DENVER — A Swedish astronaut may fly to the International Space Station on a commercial mission within the next year under an agreement signed this week.
The letter of intent, signed by the Swedish National Space Agency, European Space Agency and Axiom Space, would allow an ESA astronaut, most likely from Sweden, to go to the station on an Axiom commercial mission lasting about 10 days.
Under the three-way agreement, the Swedish National Space Agency would negotiate directly with Axiom for the flight on a future private astronaut mission. ESA would be the “crew provider” for the mission, signing an agreement with Axiom to define and implement the mission and assigning an ESA astronaut to it.
“The ESA astronaut policy was developed for exactly these opportunities, flying on commercial flights in partnership as we transition Europe’s access to space and diversify the space market,” Josef Aschbacher, ESA director general, said in a statement about the agreement, signed during the 38th Space Symposium.
ESA and Axiom Space, in separate statements, said only that the person flying on the mission would be an ESA astronaut. However, in its own statement, the Swedish National Space Agency said the astronaut would be Swedish.
“A Swedish astronaut is a source of inspiration for an entire population and an ambassador for Sweden. Through what will be Sweden’s second astronaut, we are strengthening our position in the global space arena,” Anna Rathsman, director general of the agency and chair of the ESA Council, said in a translated statement.
One astronaut representing Sweden has flown to space to date. Christer Fuglesang, who was selected by ESA for its astronaut corps in 1992, flew on two shuttle missions, STS-116 in 2006 and STS-128 in 2009. NASA astronaut Jessica Meir, who flew on a long-duration ISS mission in 2019-2020, also has Swedish citizenship from her Swedish mother.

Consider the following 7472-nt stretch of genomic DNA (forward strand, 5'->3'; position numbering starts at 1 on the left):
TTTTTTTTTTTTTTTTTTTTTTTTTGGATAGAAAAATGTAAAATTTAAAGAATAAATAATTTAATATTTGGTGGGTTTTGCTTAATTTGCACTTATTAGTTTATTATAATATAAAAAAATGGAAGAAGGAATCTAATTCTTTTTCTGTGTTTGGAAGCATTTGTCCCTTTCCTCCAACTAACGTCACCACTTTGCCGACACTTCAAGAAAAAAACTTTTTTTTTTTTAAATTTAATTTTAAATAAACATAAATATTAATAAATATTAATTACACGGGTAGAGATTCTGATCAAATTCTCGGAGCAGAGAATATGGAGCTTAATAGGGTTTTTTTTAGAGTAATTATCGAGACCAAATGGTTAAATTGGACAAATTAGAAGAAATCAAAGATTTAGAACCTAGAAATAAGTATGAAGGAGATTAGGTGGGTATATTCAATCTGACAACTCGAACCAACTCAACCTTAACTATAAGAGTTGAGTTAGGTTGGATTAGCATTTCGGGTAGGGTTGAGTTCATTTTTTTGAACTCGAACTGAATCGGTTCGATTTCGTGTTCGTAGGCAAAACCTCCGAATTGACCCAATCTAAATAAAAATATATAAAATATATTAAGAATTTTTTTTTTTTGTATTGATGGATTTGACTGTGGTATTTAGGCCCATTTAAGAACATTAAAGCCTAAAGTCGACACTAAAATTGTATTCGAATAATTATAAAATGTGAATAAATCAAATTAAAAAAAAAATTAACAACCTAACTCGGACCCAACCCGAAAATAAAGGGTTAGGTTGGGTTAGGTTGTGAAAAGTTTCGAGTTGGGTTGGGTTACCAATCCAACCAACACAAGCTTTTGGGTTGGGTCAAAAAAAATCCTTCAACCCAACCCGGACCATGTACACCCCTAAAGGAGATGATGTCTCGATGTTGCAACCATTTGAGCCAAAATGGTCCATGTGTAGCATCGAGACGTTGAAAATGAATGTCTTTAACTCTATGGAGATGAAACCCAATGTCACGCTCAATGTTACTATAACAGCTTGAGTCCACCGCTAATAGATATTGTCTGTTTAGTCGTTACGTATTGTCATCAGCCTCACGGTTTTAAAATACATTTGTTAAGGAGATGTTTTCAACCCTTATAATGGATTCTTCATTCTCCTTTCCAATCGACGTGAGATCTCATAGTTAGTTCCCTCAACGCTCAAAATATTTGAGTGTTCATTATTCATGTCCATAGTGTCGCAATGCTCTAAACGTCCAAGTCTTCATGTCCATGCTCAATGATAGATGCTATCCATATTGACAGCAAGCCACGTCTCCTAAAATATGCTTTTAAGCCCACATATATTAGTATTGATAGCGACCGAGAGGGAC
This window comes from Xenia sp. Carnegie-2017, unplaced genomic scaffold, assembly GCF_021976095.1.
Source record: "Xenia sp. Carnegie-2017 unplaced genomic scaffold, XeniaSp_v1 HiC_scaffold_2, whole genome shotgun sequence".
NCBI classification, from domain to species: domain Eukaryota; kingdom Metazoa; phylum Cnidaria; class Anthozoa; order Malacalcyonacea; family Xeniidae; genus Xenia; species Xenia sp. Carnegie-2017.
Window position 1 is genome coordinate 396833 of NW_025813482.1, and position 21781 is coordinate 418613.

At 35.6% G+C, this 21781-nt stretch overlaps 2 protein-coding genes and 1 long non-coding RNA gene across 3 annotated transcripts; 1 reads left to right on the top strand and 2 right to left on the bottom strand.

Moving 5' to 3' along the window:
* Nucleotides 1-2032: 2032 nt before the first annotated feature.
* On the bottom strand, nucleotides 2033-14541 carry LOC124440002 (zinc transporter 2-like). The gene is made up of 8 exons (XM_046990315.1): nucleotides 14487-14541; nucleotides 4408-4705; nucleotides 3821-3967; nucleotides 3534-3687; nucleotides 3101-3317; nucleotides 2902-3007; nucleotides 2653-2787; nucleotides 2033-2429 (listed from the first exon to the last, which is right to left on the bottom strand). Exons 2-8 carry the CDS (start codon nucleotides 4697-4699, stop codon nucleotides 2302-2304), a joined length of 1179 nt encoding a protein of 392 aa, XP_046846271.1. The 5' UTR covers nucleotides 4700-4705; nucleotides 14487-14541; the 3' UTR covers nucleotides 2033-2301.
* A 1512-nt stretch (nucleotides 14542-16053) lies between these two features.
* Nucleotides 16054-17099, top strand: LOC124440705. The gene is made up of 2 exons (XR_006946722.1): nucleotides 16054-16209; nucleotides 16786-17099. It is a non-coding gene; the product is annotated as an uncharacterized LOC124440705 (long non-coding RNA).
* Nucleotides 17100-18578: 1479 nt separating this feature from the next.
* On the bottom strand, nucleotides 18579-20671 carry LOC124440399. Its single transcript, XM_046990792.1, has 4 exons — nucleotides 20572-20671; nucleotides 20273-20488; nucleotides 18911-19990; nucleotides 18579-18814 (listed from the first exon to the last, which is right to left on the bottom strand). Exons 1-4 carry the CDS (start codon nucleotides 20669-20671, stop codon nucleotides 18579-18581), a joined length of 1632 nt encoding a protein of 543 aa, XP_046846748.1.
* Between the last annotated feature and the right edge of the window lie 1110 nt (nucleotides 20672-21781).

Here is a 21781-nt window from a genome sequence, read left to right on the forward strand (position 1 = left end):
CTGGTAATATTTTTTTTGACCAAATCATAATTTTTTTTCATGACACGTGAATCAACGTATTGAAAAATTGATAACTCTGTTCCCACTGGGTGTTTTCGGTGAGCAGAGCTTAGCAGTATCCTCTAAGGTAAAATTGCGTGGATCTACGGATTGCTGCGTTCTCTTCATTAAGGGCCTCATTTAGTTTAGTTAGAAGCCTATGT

None of the active ESA astronauts today are Swedish. In the new ESA astronaut class announced in November 2022, one Swede, Marcus Wandt, was selected as a “reserve” astronaut. Such astronauts would remain in their current jobs but receive basic training to prepare for any future flight opportunities.
The statement from the Swedish National Space Agency added that it was its intention to fly the astronaut within a year, pending selection through a formal process. The agency said it is working with the Swedish Space Corporation and the Swedish armed forces for the mission, along with Swedish companies Saab and FAM.
Sweden would not be the first ESA member planning to fly an astronaut commercially through Axiom. Italy has been working with Axiom Space since 2018 and expects to fly an astronaut on the Ax-3 mission, set to fly to the ISS as soon as late this year.
“Axiom Space’s partnership with the Swedish National Space Agency and ESA symbolizes our efforts to work with countries and organizations around the world to expand the commercial space domain,” Michael Suffredini, president and chief executive of Axiom, said in a company statement.
Axiom announced April 17 a new initiative, called the Axiom Space Access Program, to serve governments interested in conducting research in space or flying astronauts. The company did not state in its announcement if the agreement with Sweden and ESA was considered part of that program.